Fullbore target rifle
Fullbore Target Rifle (TR) is a precision rifle shooting sport governed by the International Confederation of Fullbore Rifle Associations (ICFRA). The sport evolved as a distinct British and Commonwealth of Nations discipline from Service rifle (SR) shooting in the late 1960s and is governed in the UK by the National Rifle Association of the United Kingdom (NRA UK).
Fullbore target rifle competition (Palma) in 2011 at Connaught National Army Cadet Summer Training Centre (CRPTC) in Ottawa, Ontario, Canada.
|Highest governing body||International Confederation of Fullbore Rifle Associations|
|Country or region||Worldwide|
Fullbore Target Rifle Shooting has been established formally in the United States and is administered by the National Rifle Association of America. The annual National Championship is currently held during August at Camp Perry in Port Clinton, Ohio. Other membership associations of ICFRA include the Dominion of Canada Rifle Association, National Rifle Association of Australia, National Rifle Association of New Zealand, Jamaica Rifle Association, Royal Spanish Olympic Shooting Federation, Lithuanian Long Range Shooting Federation and Jersey Rifle Association.
Nordic fullbore rifle is a variation of fullbore target rifle arranged by the Scandinavian rifle assoctions the National Rifle Association of Norway, the DGI Shooting (formerly De Danske Skytteforeninger) and the Swedish Shooting Sport Federation (formerly Frivilliga Skytterörelsen). Nordic field shooting competitions are shot at varied distances out to 600 m.
To level the playing field as much as possible without stifling progress, and to make it possible for riflemen of all budgets to compete seriously, the rifle or all its component parts must be 'readily available in quantity'.
Modern target rifles are extremely accurate, and have aperture sights which are fully adjustable for elevation and windage. They developed from the observation that the eye when viewing through a circular aperture will naturally centre the black circular target, on a white backing. Initially this was accomplished using a standard 'post' foresight at the muzzle of the rifle, which over time developed into a tube with a circular ring aperture so that the black 'bull' would be viewed within the foresight ring which in turn was centred in the rear aperture. This arrangement improved the accuracy as the sight distance was increased with the aperture sight closer to the marksman than that of the military 'iron' rear leaf sight fitted directly to the barrel.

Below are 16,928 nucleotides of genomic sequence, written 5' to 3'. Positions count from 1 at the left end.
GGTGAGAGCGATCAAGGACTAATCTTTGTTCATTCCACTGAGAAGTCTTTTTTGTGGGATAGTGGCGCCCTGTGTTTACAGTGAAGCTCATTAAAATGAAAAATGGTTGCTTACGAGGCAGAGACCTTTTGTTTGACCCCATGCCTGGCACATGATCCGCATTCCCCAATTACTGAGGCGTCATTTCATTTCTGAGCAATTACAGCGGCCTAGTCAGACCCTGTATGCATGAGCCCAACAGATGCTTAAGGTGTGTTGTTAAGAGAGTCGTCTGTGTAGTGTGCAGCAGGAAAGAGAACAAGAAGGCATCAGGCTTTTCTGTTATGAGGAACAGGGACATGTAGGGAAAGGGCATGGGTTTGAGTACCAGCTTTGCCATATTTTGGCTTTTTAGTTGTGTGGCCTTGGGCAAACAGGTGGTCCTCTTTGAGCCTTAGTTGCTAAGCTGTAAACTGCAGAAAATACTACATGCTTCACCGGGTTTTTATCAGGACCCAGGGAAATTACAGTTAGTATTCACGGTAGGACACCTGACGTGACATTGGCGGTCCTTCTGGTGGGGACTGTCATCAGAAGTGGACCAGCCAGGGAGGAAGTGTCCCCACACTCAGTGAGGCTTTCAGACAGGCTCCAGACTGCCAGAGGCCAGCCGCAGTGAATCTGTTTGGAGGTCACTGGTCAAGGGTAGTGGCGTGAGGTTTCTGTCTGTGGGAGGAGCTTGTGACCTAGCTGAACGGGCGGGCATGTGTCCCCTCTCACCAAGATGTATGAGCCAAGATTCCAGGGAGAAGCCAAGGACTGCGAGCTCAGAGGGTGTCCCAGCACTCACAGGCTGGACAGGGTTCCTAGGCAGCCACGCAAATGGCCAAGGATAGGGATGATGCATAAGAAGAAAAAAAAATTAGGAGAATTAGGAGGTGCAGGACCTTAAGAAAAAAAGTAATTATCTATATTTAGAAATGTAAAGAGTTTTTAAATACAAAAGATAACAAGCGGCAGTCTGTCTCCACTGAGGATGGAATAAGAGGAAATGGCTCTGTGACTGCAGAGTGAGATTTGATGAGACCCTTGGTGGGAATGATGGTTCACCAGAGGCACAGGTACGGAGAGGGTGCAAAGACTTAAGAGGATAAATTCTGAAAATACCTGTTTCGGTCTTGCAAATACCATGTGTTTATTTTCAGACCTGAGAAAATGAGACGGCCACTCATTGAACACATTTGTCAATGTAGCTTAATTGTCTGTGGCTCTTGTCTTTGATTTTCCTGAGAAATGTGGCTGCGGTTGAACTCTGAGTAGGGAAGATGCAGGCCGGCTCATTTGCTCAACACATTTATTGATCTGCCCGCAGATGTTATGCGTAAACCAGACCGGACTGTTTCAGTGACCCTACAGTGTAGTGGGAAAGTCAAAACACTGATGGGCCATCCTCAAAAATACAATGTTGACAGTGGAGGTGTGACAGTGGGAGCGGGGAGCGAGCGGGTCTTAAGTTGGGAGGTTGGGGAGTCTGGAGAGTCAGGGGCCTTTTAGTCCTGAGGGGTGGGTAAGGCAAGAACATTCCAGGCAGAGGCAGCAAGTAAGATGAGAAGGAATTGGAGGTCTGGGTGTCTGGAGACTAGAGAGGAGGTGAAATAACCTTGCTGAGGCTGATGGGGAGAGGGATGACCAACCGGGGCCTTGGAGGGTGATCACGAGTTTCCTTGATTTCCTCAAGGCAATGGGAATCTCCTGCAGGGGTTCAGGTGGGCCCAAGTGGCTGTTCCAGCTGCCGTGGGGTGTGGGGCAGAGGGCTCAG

Fullbore Target Rifle involves prone position single shot precision shooting using adjustable aperture sights at 'round bull' targets at distances from 300 to 1000 yards, with each shot being carefully scored and analysed. The usual calibre used was .303 British (standard military) up to the late 1950s when the NATO countries adopted the .308 Winchester/7.62×51mm NATO as the new military interoperable choice of ammunition. The .303 British calibre is still in use by Service Rifle shooters and was exclusively used by Fullbore in the Short, Magazine Lee–Enfield (SMLE) No.1 Mk. III an No. 4 rifles. Often this aspect is forgotten or overlooked.
In the UK, the 'home' of target rifle shooting (and match rifle competition) is the NRA's extensive ranges at Bisley, Surrey. The worldwide influence of Bisley on the sport is illustrated best by the South African terminology, where Target Rifle is called "Bisley Shooting", the governing body is the South African Bisley Union (SABU) and almost any target shooting competition is known as a "Bisley".
Match Rifle shooting is a long-range target shooting discipline for civilian riflemen shot at 1,000 to 1,200 yards (approximately 914 to 1,097 meters), peculiar to the UK and several Commonwealth of Nations countries, and run according to rules set out by the National Rifle Association, UK. Elcho Shield is an example of such an annual fullbore Match Rifle competition.
Match Rifle can be thought of as an extreme, experimental version of Target Rifle (TR). Whilst the same calibres are permitted (.308” Winchester / 7.62 x 51 mm NATO and .223” Remington / 5.56 x 45 mm NATO), Match Rifle starts at 1000 yards where TR finishes, and goes up to 1500 yards but 1200 yards is the usual maximum range in most competitions. Telescopic sights are permitted, as is hand-loaded ammunition (typically for .308 / 7.62 with bullets weighing between 190 and 230 grains, as opposed to the 155 grain bullets normally used in TR); unlike TR, a rest may be used to support, or steady, the hand supporting the rifle (a sling as used in TR is also an option), but the rifle may not be directly supported by a rest or bipod. Whilst most people shoot Match Rifle prone, a sizeable minority shoot supine (“back position”), and a small number (who would be unable for medical reasons to shoot prone or supine) shoot seated at tables. Most shoots involve 15 or 20 shots to count (usually with two convertible sighting shots permitted) at each of 1000, 1100 and 1200 yards. With few ranges extending back to Match Rifle distances, most shooting in the UK takes place on Stickledown at Bisley.